Why not... introduce a flat tax?

By Brian Wheeler
Politics reporter, BBC News


A look at eye-catching policy ideas that are often talked about but never seem to feature in UK general election campaigns.

What is a flat tax?

Scrapping all existing income tax and national insurance rates and replacing them with a single "flat tax" is a brutally simple idea. Right wingers in America and elsewhere have been arguing the case for it for decades.

Some countries, including in Eastern Europe, have adopted some version of a flat tax in an attempt to boost economic growth. In the UK, the Conservatives have flirted with the idea, talking about the need for "flatter" taxes, without ever committing to it.

The UK Independence Party seems likely to be the only party to include a flat tax in its general election manifesto, although party chiefs have yet to decide the rate at which they think it should be set.

Rory Meakin: The case for a flat tax

Britain's tax code is one of the longest in the world. Tolley's yellow and orange tax handbooks now extend to over 17,000 pages, three times longer than in 1997.

We have a basic rate, a higher rate and an additional rate of income tax, with a different set of rates for dividends and yet another for savings.

And then there's National Insurance, with different thresholds and rates for each, and separate rates for share fishermen, overseas development workers, the self-employed and women married before some time in 1977.

There's no need for taxes to be so maddeningly complex.

That complexity isn't just maddening, either. It also makes the tax system both economically and socially destructive. Quite apart from the money it sucks out of the productive economy, it's economically damaging for two reasons.

First, it requires an army of clever accountants and tax lawyers to navigate the system for businesses and an opposing battalion of bureaucrats to monitor all those rules and rates.

Second, it means that the public just doesn't understand how the tax system operates, which, among other things, risks discouraging people with new commercial ideas from starting new businesses. That means opportunities are lost and fewer jobs are created.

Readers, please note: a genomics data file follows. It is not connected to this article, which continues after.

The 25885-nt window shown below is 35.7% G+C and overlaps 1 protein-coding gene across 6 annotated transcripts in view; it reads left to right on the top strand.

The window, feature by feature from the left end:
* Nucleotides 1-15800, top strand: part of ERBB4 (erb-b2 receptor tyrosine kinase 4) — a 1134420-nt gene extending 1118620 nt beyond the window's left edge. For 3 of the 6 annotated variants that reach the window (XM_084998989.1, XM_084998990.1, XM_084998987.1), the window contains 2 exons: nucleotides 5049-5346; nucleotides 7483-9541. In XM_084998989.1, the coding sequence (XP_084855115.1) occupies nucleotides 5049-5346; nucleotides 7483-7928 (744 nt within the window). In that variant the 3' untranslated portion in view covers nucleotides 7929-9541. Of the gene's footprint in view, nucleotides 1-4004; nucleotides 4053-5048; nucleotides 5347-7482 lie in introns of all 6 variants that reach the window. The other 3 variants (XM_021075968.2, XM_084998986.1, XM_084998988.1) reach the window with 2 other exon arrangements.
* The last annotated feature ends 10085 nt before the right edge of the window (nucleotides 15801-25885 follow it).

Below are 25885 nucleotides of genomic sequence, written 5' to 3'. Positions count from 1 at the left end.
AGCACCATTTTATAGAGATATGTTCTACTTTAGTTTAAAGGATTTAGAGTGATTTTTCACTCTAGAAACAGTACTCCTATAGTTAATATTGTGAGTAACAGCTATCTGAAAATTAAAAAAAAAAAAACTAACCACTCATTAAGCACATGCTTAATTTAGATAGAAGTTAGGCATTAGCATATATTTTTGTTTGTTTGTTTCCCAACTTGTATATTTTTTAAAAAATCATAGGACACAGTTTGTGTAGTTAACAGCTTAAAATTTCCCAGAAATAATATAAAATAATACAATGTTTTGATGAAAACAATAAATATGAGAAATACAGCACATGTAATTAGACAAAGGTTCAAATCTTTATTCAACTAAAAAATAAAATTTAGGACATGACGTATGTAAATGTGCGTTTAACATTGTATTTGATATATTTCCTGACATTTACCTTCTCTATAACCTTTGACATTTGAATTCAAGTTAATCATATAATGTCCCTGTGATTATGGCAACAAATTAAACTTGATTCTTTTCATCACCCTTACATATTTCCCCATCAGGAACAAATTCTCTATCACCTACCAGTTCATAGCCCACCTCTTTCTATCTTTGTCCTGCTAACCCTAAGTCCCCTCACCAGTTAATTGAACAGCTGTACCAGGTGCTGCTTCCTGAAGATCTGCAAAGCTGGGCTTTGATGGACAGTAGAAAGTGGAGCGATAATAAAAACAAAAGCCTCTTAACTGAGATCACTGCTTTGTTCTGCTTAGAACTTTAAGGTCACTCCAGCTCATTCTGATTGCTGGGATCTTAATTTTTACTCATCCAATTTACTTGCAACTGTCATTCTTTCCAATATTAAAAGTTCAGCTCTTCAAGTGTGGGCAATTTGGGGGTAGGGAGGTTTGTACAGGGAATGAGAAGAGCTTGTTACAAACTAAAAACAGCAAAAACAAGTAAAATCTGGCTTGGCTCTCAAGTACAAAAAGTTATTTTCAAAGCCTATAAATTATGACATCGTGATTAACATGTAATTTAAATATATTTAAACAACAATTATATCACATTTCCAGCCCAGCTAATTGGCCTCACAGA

And it's socially damaging because the confusion leads to suspicion that others are getting away with something, directly leading to distrust of the whole system.

We need to sweep away all that complexity and replace it with lower, simpler and more proportionate taxes which are easier to understand, with fewer loopholes and exemptions.

The Single Income Tax proposal from the 2020 Tax Commission project of the TaxPayers' Alliance and Institute of Directors provides a blueprint for doing just that.

Those on very low incomes should pay no tax at all. But above that level a simple and fair principle should be enforced: if you earn twice as much, you pay twice as much.

Richard Murphy: The case against a flat tax

The myth that flat taxes are simple and would raise tax revenue is just that: a myth.

It's also a myth that a great deal of the UK tax code could be eliminated. That is not true unless we wanted to scrap whole taxes and lose the money they raise.

It is that last point that provides the real clue to what flat taxes are all about. It is not chance that they are always promoted by people who also argue for small government and massive cuts in public spending. That is what they are intended to deliver, and I have to agree, they would.

But there's even a sting in the tail in that.

Currently the top 10% of all income tax payers in the UK pay about 59% of all income tax. They also pay tax at higher rates than anyone else. That is why they pay so more, but that's also because they earn more than most, of course.

Under a flat tax system they would enjoy substantial - maybe massive - tax cuts.

Those on low incomes would almost certainly pay more because around the world flat tax systems are associated with high National Insurance contributions - that hit the lowest paid hardest.

So flat taxes are really about cutting taxes for the best off, cutting services (like the NHS) massively and requiring payment for their use instead, and increasing tax, overall, for the least well off. That's the reality.

And as for simplification? That won't happen, first because business needs complex tax systems to let it do the complex trades it undertakes, and second, because most of the complexity is about defining just what is taxable. That's the hard bit. Multiplying by two percentage rates rather than one is, in comparison, no problem at all.

So flat tax would simplify almost nothing, but leave you paying to see the doctor or educate you children. That's what the flat taxers fail to mention.

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